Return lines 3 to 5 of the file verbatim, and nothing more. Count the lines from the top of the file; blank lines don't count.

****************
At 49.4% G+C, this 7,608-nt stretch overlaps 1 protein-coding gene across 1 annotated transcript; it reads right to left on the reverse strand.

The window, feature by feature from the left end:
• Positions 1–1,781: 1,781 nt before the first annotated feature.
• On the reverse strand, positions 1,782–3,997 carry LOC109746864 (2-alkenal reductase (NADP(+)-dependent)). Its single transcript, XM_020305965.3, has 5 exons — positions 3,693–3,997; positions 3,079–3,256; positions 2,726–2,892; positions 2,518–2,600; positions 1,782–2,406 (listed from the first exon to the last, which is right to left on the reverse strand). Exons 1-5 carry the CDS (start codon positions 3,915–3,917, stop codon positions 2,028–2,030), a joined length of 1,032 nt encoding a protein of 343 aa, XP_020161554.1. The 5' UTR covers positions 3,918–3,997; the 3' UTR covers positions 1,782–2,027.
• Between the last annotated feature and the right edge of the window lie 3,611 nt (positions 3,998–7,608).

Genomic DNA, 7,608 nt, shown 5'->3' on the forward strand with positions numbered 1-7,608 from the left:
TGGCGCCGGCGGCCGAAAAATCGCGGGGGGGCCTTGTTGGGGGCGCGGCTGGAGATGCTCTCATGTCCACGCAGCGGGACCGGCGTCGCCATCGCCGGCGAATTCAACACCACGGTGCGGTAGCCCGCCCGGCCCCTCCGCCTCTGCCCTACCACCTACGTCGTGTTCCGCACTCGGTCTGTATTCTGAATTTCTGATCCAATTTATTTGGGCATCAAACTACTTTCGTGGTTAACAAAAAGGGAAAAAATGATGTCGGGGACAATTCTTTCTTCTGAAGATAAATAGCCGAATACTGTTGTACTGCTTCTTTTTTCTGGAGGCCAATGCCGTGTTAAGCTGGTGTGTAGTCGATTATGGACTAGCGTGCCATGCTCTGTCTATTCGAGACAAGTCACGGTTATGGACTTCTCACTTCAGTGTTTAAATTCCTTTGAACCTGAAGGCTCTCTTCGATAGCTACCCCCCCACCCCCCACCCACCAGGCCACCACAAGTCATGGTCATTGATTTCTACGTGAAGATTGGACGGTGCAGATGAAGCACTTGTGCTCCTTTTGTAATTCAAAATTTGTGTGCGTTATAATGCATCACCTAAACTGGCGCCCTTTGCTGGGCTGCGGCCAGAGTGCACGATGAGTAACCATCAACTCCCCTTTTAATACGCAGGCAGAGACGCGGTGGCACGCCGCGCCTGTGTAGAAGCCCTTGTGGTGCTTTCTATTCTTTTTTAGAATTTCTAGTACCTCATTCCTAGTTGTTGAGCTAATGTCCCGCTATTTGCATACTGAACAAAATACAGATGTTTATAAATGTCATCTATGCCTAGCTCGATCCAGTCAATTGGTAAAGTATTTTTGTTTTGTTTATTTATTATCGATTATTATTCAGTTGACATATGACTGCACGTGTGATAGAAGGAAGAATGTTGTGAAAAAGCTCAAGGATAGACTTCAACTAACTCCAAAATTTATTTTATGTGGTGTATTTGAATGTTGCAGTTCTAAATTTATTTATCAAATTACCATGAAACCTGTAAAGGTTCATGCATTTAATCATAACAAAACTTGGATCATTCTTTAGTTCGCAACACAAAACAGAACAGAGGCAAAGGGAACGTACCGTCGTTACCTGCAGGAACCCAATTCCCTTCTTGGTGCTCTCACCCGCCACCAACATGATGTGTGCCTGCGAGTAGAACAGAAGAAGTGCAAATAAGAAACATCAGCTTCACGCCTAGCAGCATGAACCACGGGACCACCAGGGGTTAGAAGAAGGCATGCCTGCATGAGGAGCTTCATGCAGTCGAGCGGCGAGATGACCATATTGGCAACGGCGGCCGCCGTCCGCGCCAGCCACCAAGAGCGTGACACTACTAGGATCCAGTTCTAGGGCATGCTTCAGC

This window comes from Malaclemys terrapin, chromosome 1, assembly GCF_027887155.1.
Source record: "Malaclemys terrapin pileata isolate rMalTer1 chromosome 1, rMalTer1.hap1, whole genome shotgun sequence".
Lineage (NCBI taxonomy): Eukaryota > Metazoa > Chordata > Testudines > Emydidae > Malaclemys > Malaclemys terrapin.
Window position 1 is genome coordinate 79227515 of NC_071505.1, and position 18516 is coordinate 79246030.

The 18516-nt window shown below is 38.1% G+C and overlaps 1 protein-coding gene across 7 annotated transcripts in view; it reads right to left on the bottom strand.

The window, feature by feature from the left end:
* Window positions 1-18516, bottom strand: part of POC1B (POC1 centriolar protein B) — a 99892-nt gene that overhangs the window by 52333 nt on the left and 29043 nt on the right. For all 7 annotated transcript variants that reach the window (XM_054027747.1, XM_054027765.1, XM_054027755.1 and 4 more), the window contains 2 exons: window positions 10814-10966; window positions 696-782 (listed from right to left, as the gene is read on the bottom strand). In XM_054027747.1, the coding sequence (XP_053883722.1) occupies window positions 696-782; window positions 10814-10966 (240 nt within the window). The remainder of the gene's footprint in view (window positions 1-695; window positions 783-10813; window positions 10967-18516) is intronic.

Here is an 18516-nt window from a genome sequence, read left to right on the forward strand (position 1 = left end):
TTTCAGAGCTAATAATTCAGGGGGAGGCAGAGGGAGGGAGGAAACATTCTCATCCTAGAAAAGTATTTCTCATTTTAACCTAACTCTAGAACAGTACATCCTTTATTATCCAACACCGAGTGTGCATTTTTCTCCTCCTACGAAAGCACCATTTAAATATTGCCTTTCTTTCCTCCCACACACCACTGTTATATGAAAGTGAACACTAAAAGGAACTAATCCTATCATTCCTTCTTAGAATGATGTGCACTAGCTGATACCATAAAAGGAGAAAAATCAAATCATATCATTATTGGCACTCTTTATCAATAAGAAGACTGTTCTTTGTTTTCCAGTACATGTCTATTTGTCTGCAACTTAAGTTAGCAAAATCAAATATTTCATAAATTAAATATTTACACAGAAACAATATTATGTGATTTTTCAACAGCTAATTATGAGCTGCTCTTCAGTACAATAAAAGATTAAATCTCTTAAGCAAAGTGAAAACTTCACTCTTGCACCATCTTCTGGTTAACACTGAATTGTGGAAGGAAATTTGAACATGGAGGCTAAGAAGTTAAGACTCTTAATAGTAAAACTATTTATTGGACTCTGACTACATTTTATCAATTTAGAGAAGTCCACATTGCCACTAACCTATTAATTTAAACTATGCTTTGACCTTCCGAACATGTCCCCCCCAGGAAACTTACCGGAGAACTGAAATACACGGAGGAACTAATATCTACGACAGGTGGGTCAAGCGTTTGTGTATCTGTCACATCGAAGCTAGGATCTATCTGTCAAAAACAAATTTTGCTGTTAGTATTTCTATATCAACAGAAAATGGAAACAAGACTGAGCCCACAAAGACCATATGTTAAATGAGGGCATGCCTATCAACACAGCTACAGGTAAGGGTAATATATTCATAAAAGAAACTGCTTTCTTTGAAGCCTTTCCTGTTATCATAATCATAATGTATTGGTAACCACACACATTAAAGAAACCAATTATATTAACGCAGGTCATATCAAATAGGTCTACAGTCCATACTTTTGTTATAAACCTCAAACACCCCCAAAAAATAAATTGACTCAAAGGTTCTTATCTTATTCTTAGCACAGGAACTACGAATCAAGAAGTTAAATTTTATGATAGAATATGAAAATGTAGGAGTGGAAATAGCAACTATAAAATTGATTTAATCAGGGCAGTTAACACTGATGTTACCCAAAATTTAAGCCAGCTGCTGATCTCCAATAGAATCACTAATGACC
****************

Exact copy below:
• Positions 1–1,781: 1,781 nt before the first annotated feature.
• On the reverse strand, positions 1,782–3,997 carry LOC109746864 (2-alkenal reductase (NADP(+)-dependent)). Its single transcript, XM_020305965.3, has 5 exons — positions 3,693–3,997; positions 3,079–3,256; positions 2,726–2,892; positions 2,518–2,600; positions 1,782–2,406 (listed from the first exon to the last, which is right to left on the reverse strand). Exons 1-5 carry the CDS (start codon positions 3,915–3,917, stop codon positions 2,028–2,030), a joined length of 1,032 nt encoding a protein of 343 aa, XP_020161554.1. The 5' UTR covers positions 3,918–3,997; the 3' UTR covers positions 1,782–2,027.
• Between the last annotated feature and the right edge of the window lie 3,611 nt (positions 3,998–7,608).